Toddlers and festivals
It’s the time of the year for joy and cheer. The festive period brings much needed respite from monotony of everyday living as well as the joy of socializing and merry-making. If you have a baby or toddler at home who is celebrating their first Diwali/Chirstmas/Any other festival that you celebrate, read on to find out how to prepare them so that the festival time is smooth for everyone.
Toddlers thrive on routine and all the changes around the festivities might put them off. This may show up as crying/fussing/tantrums which leave you wondering what is going on. Prepare them well in advance by verbalizing the changes that are going to happen. Assure them that once the festival is done, things will go back to the way they were before.
A toddler who goes to bed with the house looking one way and wakes up to find it different(decorated) might not necessarily react with surprise and awe and might cry instead or insist that things go back to the way they were before. This is because your toddler feels insecure and unsure in this space. Instead of decorating when they aren’t around, involve them in the decoration process so that feel a part of the family and festivities.
Festivals are a great time for oral storytelling. Toddlers love to listen to stories but may not be able to differentiate real from the virtual. Make sure to tell them stories around how a festival is celebrated rather than why (the why comes when they are older). Talk about the food, the clothing, decoration and social aspects of the festival.
4. Reading books
There are many lovely books available about all festivals – pick and choose some age appropriate ones and begin reading them much in advance to prepare your toddler for what’s coming up. Often these books serve as excellent starting points for conversation as well as the differences in the way the festival is celebrated in different families.
5. Creating together
Festivals are a great time for some art and craft – choose some simple activities that they can do with an adult or older sibling. Not only does this keep them engaged but is also serves as great fine motor activity. Children can be involved in painting diyas, creating rangolis, making Christmas ornaments and making paper lanterns.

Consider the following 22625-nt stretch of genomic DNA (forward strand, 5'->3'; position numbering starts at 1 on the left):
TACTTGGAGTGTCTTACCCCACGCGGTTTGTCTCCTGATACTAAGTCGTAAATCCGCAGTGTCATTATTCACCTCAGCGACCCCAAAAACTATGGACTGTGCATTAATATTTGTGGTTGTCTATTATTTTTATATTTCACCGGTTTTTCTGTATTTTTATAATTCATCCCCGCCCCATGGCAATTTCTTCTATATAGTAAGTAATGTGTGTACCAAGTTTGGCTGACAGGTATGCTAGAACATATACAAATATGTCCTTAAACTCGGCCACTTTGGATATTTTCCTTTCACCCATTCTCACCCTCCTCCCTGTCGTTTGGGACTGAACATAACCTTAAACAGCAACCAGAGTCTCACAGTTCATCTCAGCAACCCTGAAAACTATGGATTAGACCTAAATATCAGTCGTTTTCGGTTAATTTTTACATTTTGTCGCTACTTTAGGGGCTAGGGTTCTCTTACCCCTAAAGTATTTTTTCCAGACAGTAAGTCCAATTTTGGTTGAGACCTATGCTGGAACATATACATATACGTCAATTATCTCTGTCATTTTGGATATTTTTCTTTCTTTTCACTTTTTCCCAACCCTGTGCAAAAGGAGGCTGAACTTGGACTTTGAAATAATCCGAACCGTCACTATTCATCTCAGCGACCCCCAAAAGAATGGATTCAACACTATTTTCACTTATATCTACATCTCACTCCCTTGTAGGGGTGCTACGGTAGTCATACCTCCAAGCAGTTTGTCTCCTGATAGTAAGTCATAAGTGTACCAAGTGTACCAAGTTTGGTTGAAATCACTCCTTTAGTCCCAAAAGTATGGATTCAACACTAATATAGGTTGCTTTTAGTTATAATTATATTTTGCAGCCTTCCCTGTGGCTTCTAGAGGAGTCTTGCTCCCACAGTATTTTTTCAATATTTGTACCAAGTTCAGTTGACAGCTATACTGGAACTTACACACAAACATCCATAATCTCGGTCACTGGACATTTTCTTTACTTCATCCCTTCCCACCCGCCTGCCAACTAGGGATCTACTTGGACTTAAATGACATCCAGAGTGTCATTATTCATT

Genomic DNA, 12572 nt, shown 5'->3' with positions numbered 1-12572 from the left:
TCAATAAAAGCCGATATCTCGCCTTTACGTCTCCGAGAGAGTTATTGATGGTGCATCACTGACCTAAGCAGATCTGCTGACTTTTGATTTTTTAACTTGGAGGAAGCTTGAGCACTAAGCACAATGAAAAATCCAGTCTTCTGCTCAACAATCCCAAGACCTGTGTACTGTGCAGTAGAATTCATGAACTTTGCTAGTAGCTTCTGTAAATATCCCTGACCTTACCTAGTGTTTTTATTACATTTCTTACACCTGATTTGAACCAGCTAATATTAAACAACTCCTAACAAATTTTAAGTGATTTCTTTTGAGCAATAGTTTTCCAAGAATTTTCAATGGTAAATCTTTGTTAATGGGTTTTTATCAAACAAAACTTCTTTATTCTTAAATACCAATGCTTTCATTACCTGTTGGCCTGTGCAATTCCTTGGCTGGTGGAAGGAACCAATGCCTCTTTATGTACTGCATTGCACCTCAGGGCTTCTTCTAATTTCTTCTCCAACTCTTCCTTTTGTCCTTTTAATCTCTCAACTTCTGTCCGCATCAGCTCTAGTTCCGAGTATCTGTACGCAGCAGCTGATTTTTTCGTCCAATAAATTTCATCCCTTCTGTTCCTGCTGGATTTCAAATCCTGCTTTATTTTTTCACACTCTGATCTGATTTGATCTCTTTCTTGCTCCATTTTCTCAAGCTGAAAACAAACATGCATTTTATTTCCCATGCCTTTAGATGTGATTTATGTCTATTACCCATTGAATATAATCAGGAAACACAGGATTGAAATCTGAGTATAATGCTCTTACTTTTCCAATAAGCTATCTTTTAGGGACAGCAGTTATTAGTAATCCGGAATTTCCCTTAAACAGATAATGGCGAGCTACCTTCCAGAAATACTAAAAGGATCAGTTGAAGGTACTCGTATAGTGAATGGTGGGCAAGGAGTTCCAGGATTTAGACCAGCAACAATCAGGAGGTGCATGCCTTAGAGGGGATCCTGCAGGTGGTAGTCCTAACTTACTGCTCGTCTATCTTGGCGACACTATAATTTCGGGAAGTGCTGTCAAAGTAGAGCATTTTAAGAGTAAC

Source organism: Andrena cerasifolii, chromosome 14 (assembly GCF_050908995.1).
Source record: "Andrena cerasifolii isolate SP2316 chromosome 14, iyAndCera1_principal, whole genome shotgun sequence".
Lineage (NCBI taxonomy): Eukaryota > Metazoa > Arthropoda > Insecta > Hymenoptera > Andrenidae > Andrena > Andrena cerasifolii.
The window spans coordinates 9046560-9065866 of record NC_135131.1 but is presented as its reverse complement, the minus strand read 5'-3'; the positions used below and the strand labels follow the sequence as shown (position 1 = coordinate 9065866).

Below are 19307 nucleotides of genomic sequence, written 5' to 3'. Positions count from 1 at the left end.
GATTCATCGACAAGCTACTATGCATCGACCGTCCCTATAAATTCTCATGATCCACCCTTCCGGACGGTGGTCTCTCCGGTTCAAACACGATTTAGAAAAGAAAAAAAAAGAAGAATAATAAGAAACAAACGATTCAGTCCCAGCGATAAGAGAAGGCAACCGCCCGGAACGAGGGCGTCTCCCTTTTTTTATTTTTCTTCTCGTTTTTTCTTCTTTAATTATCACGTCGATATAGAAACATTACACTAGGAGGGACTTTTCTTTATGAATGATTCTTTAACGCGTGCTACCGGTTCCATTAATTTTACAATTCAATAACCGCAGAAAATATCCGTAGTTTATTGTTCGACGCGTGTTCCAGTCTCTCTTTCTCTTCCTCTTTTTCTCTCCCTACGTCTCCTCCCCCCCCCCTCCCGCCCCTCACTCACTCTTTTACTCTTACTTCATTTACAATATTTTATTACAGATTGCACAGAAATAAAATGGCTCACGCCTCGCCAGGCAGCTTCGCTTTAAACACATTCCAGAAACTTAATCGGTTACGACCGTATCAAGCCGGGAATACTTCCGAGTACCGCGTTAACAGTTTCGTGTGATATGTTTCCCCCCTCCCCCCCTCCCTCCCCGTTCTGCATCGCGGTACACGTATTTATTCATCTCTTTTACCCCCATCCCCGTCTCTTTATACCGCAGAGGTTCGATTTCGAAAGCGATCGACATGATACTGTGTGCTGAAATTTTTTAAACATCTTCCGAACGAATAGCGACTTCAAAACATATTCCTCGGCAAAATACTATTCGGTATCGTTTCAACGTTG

Food is an important part of all festivals and especially Indian festivals. Involve your toddler in simple activities like mixing the mixture, no-cook sweets and shaping sweets. Pre measure ingredients and let your toddler put them all together. This is a great bonding and sensorial experience; one they are likely to always remember.
It is never too early to give your toddler experiences of donating. Round up all the things in the house that are in good condition but not being used and tell you toddler that we are going to give this to someone who can use them. Toddlers will build empathy by just observing these activities that adults do.
Socializing is a key aspect of any festive occasion and toddlers love to be a part of this. Even if the pandemic dissuades you from physically meeting others, do involve your child in video or phone calls. You can also ask them to make greeting cards and handmade gifts for others.
9. Practical life
Festivals are apt times for practical life activities. Whether it is cleaning the house before the festival, setting the table for the festive meal or cleaning up afterwards, involve you toddlers in all aspects of these so they truly feel a part of the festivities and family
No festival is complete without music and dance. Teach your child a few songs about the festival and also involve them in movement (dances or others) around the festival. Even if you aren’t confident of your singing or dancing skills, do it anyway. Remember that your toddler will never judge you and instead will appreciate your presence and both of you will have fun along the way.